By Isa Jones
By Mary Willson
By Brian Turk
By Drew AIles
By Taylor Boylston
By Bree Davies
By Emerald O'Brien
Spruance plugs the various musicians into a framework he created that's essentially a series of bands within a band. Each focuses on merging ideas and sounds not meant to be combined, such as traditional Hindu music and house beats, or metal and surf-rock guitars.
The results, while not the most easily digestible, tickle the senses in ways never imagined. Bolstered by live performances that make Pink Floyd shows seem boring by comparison, it's a metaphysical symphony. During a rare opportunity to correspond with Spruance, we tried to gain some insight into his heady, enigmatic band.
Westword: How did the Secret Chiefs 3 come about?
Trey Spruance: SC3 was initially supposed to be a kind of one-off thing. I was mucking around with all the different "band" ideas I'm using now.
I essentially dreamed all these bands up first, composed music for them and then just sat on them as "archetypal bands." When I did the first SC3 album in '96, it was kind of just a generic way to do all of the bands at once. I just ran with that idea without telling anyone what the deal was -- seemed too crazy, even for me.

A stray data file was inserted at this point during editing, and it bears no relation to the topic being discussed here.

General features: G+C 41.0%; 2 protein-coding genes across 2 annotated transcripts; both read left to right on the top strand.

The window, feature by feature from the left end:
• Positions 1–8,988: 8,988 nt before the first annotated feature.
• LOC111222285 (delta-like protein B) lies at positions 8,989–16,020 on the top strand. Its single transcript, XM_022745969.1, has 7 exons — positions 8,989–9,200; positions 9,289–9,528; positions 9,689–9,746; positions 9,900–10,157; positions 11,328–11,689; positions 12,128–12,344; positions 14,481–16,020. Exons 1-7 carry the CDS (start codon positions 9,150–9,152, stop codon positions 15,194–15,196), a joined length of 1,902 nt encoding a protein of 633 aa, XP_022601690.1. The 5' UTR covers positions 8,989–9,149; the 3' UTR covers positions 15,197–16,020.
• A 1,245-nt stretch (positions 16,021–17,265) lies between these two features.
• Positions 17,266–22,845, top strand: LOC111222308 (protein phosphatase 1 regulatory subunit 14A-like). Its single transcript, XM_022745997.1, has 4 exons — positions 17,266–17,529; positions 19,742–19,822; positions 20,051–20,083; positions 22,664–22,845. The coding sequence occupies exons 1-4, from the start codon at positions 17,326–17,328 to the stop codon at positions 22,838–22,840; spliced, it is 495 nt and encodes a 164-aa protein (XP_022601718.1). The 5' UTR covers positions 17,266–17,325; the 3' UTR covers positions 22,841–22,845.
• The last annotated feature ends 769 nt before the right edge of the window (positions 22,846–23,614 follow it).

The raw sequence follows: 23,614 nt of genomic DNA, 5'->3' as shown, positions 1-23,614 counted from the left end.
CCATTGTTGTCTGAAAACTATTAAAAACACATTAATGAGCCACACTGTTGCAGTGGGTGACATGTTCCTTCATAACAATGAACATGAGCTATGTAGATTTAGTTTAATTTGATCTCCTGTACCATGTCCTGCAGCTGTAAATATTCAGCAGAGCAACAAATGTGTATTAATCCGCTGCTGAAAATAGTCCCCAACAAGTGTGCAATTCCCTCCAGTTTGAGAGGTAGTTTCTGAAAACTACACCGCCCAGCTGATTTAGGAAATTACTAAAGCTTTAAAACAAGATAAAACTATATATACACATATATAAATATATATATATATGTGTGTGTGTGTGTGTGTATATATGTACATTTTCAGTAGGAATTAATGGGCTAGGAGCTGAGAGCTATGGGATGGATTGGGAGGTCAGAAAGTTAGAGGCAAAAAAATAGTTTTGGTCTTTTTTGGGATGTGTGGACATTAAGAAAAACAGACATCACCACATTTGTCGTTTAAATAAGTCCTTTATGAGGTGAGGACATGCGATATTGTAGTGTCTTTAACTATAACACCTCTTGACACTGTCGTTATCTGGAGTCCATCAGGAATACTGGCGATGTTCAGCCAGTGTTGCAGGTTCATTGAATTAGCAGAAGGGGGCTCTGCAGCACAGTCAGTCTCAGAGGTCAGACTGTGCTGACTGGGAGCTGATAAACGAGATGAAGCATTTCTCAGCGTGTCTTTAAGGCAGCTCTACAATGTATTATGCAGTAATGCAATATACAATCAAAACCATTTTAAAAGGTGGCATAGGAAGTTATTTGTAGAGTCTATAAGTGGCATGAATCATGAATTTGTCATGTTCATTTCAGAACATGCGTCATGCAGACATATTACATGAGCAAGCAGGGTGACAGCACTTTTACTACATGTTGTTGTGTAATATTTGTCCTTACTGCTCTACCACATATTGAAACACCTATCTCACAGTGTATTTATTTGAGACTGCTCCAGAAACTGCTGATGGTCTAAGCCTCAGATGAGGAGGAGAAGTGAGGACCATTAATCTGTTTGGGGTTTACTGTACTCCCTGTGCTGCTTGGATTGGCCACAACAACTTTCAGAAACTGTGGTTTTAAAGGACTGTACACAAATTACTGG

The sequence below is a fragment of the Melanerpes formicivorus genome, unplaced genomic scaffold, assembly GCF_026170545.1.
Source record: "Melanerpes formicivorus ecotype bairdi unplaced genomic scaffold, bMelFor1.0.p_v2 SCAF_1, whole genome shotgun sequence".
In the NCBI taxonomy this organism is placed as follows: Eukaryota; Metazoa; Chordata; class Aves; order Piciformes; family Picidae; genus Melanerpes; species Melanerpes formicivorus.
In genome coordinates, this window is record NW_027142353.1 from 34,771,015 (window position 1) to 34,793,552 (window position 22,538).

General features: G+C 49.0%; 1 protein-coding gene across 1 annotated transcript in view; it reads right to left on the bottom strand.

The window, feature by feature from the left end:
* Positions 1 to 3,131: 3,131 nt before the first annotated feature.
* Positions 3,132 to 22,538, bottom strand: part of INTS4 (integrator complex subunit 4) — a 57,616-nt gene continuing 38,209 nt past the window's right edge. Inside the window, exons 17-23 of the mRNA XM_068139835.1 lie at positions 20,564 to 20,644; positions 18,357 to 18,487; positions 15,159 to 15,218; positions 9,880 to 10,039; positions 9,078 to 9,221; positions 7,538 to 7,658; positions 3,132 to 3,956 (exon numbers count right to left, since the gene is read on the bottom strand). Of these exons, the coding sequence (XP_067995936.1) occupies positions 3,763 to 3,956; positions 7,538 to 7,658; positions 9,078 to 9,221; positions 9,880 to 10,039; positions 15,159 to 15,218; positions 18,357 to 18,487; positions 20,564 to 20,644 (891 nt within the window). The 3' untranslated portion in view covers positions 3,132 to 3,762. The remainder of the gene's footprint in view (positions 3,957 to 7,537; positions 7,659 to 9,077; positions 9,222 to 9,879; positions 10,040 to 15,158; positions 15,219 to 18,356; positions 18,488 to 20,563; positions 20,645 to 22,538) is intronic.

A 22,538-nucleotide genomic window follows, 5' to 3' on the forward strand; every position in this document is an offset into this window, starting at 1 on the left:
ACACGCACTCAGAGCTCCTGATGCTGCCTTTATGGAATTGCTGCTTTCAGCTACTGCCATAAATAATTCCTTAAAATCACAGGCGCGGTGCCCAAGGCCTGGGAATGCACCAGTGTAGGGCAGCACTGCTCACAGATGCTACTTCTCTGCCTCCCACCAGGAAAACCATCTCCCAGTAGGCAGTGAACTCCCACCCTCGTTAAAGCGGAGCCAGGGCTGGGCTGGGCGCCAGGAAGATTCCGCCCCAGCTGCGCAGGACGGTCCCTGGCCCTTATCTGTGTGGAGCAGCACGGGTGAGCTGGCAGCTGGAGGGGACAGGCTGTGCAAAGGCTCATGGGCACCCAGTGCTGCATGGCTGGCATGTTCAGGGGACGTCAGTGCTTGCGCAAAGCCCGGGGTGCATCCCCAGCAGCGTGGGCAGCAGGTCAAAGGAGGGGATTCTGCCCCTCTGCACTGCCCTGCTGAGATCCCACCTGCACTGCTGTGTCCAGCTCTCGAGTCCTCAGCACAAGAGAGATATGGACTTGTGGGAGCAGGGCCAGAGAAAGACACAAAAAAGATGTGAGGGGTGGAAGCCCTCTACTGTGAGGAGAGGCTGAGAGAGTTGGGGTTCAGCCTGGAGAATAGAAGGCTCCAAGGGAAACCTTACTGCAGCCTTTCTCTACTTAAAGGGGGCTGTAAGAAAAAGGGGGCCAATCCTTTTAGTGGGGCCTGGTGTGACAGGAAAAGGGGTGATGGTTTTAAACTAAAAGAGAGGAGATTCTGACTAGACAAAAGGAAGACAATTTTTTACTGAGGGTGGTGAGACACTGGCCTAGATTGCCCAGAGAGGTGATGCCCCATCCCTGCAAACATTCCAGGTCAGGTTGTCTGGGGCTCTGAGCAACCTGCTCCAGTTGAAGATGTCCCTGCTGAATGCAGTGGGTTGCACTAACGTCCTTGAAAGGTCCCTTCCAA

The list of contributors throughout the history of SC3 is impressive. Any plans to work with them in the future?
You're right that we are literally blessed with talent...I thank my lucky stars that people can get their schedules together and commit to doing things with this band. Let me tell you, that's not easy. Availability does factor into who goes on what tour; but with the multiple-bandmember framework, we can really capitalize on people's strong points. For this tour in March, the lineup will be Ishraqiyun (seven-piece neo-Pythagorean electro-folk unit) with UR (suprasensory surf), both bands being caught in a holy war between a heaviness/death-metal vibe of the material (Shades of Holy Vehm) and the theophanic visions coming from the archetypal world (lights filtered through Forms). Should be fun.